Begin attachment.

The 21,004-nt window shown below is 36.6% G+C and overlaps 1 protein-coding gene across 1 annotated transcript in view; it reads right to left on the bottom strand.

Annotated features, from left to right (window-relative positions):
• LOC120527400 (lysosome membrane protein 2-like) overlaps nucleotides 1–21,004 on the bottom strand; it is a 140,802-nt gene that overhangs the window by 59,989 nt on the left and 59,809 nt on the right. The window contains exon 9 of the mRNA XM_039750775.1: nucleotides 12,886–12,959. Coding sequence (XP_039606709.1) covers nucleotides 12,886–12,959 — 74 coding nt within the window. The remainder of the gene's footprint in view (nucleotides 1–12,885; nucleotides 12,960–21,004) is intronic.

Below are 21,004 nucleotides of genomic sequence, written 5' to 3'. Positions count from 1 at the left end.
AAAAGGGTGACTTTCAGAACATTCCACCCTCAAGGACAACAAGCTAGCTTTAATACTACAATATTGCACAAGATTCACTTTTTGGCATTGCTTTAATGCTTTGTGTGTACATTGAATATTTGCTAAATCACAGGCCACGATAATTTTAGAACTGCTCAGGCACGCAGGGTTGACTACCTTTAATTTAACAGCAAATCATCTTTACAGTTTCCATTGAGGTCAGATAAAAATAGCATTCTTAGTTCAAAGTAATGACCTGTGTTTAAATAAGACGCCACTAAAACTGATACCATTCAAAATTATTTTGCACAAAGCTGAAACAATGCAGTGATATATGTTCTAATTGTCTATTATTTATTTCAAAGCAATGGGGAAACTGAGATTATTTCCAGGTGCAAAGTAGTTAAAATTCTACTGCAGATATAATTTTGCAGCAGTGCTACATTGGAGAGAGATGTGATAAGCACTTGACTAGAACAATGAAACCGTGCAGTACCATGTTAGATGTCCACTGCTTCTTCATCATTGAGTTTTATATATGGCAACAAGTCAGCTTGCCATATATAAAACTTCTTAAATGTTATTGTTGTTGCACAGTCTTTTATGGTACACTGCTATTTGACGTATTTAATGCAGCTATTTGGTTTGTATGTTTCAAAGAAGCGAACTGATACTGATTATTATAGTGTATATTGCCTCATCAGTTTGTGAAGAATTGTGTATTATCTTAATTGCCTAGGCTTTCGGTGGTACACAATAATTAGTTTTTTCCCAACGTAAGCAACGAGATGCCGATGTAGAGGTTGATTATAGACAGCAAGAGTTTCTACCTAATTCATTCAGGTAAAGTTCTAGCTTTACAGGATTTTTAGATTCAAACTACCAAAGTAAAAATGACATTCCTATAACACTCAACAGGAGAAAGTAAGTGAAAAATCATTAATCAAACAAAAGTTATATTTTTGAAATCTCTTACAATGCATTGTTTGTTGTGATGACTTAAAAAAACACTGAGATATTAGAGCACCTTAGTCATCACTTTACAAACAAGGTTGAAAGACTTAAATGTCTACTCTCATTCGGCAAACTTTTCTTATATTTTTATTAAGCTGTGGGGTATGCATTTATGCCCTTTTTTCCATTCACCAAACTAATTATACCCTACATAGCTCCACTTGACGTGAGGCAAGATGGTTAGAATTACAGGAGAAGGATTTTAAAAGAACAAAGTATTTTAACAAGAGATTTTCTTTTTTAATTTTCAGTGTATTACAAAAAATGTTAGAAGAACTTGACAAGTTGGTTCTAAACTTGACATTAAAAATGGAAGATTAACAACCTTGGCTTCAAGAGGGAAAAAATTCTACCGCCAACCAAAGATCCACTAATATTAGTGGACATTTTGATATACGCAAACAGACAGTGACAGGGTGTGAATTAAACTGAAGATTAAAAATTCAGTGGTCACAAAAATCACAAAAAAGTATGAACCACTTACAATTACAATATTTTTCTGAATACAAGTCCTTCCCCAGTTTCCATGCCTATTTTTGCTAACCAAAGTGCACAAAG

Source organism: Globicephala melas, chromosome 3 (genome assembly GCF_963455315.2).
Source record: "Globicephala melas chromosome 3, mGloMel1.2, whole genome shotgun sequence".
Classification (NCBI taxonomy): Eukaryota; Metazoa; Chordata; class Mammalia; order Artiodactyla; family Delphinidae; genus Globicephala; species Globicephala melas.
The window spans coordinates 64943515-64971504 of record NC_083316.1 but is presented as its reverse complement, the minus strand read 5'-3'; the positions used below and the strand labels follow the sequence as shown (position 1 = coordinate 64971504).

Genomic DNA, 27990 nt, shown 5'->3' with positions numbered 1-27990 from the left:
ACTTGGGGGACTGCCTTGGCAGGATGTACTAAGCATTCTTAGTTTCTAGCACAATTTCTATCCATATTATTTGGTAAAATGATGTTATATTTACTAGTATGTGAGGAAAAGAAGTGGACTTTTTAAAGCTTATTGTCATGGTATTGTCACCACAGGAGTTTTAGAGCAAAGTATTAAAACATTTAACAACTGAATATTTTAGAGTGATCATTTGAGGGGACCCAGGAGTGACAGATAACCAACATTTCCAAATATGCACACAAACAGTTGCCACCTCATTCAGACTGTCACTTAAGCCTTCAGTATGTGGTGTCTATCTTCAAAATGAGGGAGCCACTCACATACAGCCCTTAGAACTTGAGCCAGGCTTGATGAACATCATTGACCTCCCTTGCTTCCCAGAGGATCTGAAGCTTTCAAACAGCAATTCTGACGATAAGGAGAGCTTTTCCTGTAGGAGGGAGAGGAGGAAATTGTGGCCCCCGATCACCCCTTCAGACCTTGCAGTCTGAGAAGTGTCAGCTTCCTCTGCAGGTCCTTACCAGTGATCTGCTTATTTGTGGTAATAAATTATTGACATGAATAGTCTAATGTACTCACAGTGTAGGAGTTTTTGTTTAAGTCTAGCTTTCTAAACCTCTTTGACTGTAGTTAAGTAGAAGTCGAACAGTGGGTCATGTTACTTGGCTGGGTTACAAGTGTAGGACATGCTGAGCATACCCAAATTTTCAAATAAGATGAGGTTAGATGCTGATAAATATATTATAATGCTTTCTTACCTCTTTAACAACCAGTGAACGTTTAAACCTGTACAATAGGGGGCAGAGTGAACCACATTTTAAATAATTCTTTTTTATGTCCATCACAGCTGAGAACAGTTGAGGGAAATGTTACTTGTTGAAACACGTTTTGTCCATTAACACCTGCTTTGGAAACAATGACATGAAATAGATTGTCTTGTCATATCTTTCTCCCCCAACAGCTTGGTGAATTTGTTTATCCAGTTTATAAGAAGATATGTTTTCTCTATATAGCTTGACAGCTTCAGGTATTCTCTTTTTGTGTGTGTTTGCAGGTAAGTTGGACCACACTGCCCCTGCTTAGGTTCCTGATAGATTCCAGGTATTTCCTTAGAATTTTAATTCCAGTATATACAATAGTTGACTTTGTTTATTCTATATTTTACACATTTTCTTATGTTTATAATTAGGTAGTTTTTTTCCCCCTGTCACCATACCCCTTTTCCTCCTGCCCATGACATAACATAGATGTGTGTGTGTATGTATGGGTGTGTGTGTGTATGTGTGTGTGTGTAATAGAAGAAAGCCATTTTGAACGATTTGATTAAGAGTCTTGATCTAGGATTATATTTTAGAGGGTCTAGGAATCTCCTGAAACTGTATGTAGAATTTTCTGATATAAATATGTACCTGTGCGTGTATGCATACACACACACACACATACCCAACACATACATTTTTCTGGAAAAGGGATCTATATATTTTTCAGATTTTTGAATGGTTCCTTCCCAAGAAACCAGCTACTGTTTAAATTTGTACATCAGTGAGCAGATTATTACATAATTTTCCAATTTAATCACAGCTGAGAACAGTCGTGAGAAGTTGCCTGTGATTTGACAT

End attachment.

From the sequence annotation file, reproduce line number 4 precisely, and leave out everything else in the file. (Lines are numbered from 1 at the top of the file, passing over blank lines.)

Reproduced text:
Below are 21,004 nucleotides of genomic sequence, written 5' to 3'. Positions count from 1 at the left end.